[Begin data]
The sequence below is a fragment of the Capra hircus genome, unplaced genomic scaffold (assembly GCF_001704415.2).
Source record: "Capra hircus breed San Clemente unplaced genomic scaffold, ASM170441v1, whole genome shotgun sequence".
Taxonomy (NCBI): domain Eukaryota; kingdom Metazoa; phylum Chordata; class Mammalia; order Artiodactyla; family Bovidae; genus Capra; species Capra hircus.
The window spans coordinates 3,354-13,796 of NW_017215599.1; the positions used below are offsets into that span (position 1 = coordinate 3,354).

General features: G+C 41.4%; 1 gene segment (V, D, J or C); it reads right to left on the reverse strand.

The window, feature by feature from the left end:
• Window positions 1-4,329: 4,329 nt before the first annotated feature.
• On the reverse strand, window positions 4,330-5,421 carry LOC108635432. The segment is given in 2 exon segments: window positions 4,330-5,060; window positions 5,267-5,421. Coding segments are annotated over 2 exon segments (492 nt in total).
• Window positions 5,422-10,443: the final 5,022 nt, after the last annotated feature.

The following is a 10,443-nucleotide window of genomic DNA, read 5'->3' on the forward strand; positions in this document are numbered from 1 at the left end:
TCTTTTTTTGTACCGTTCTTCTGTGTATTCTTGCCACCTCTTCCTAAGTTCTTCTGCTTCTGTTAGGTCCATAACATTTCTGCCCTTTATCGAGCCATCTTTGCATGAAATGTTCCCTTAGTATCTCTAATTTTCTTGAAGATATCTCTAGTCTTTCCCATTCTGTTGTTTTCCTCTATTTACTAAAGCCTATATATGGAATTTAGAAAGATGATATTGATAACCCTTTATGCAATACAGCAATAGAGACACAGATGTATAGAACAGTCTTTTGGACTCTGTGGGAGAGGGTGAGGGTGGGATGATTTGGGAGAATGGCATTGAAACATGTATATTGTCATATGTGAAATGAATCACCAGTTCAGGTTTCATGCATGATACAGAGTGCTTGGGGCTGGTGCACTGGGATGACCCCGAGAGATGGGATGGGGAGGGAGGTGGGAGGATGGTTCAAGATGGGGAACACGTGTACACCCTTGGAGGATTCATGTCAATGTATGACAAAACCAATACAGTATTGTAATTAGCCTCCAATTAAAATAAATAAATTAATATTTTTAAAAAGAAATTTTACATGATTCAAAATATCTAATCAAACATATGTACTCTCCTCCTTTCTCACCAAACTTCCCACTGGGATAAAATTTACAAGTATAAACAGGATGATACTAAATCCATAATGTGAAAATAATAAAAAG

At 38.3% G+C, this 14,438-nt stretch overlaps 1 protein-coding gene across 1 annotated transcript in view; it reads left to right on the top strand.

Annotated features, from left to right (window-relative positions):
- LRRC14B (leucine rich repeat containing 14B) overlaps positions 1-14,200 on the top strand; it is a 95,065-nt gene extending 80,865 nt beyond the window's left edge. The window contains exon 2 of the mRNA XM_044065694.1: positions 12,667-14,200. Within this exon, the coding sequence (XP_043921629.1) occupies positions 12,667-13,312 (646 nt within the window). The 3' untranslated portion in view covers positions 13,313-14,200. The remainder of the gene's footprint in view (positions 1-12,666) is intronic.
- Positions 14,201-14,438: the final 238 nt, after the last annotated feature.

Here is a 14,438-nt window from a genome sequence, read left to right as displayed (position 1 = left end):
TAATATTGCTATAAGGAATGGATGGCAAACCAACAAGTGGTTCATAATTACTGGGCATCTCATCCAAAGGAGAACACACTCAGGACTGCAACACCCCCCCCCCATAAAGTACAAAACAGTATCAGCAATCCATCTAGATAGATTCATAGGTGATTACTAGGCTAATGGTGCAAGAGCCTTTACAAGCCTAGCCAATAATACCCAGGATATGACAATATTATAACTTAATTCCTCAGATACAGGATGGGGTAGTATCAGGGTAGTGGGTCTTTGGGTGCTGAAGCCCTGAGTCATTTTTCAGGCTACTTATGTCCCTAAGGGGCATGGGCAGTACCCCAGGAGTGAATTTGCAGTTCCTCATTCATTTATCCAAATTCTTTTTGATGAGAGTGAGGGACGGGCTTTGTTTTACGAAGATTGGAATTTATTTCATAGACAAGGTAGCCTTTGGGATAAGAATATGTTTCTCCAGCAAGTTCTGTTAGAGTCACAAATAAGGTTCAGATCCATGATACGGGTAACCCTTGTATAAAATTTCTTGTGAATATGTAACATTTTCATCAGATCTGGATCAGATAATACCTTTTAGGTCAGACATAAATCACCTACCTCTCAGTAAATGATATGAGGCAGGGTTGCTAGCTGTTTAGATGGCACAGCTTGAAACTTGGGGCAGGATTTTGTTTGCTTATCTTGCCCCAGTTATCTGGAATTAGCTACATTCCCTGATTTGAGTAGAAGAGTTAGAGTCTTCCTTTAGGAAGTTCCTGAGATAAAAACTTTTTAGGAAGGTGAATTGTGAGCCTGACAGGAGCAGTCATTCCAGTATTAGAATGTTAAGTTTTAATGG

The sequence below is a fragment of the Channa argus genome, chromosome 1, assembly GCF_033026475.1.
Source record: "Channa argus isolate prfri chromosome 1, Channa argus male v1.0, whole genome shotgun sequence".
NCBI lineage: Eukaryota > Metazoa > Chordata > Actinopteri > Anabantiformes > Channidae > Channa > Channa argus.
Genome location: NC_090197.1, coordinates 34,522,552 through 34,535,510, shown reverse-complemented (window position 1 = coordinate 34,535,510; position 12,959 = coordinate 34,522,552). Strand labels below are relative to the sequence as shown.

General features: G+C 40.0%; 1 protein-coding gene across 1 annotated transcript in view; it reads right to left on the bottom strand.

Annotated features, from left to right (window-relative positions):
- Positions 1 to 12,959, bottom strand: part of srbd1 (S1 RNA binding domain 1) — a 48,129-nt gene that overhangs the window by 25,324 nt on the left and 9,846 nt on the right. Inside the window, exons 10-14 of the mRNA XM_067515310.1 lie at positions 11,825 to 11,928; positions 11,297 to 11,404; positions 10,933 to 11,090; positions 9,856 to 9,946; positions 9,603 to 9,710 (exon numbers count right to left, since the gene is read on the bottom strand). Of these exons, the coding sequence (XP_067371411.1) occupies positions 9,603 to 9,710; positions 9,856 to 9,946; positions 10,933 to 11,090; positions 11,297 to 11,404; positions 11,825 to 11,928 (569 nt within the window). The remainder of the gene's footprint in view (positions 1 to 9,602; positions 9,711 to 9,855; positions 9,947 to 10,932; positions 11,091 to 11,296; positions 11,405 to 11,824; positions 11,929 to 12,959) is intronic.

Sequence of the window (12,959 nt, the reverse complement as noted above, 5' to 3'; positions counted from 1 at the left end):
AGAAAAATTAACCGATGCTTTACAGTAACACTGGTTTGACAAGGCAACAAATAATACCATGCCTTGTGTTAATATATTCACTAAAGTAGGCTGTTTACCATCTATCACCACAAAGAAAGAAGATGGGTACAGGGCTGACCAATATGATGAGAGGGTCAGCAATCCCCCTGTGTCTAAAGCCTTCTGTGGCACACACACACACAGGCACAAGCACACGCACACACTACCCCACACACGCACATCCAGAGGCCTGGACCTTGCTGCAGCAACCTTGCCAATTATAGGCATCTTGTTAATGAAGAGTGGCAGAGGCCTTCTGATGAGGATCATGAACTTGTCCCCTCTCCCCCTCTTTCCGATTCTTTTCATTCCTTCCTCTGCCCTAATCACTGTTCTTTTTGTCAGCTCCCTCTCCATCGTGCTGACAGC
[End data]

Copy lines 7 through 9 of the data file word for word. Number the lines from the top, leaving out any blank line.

• Window positions 1-4,329: 4,329 nt before the first annotated feature.
• On the reverse strand, window positions 4,330-5,421 carry LOC108635432. The segment is given in 2 exon segments: window positions 4,330-5,060; window positions 5,267-5,421. Coding segments are annotated over 2 exon segments (492 nt in total).
• Window positions 5,422-10,443: the final 5,022 nt, after the last annotated feature.